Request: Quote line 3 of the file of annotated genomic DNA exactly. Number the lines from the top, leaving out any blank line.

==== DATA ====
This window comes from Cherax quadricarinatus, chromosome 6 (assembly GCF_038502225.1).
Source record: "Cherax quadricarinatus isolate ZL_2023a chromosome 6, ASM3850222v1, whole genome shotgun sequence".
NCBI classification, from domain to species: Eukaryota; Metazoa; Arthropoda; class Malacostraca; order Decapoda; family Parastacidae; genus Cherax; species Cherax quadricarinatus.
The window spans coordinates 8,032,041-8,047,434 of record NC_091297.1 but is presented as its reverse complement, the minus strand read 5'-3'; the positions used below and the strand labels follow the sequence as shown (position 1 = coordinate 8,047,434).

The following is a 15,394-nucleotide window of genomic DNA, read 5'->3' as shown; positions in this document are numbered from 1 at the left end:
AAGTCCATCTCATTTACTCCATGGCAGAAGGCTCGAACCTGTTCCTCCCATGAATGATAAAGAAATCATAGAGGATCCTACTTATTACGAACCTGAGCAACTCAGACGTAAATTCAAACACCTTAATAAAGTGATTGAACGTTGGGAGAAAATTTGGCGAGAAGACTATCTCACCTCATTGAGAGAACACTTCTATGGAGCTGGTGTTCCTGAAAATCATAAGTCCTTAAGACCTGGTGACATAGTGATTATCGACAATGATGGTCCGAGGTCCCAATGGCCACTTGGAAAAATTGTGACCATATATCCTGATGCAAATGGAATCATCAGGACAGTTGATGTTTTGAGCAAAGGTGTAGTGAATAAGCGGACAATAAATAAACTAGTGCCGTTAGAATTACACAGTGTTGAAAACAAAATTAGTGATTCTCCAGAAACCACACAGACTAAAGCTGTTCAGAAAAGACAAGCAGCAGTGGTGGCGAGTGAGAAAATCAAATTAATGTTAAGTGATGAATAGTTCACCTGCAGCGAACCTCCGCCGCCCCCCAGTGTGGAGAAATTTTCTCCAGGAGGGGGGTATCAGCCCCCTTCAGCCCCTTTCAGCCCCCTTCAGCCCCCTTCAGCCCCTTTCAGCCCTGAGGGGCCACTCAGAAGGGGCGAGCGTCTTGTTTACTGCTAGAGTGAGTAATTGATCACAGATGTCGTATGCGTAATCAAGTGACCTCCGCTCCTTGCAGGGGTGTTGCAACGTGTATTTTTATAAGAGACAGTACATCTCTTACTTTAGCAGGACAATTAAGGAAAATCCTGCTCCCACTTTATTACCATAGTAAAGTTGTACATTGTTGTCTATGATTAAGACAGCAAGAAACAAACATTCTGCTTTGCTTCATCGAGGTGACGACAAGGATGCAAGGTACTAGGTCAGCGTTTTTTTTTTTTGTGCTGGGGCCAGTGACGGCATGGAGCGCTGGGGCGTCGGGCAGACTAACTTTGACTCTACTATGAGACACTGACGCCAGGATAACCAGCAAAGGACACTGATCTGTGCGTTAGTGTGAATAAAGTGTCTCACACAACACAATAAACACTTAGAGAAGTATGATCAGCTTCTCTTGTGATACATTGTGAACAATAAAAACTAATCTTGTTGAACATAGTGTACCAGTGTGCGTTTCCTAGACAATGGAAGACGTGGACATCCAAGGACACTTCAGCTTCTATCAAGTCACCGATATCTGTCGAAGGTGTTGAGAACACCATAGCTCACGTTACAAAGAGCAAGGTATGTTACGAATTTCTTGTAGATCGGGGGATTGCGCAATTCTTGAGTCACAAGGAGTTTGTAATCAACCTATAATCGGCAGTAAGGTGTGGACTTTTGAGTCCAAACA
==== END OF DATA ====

NCBI classification, from domain to species: Eukaryota; Metazoa; Arthropoda; class Malacostraca; order Decapoda; family Parastacidae; genus Cherax; species Cherax quadricarinatus.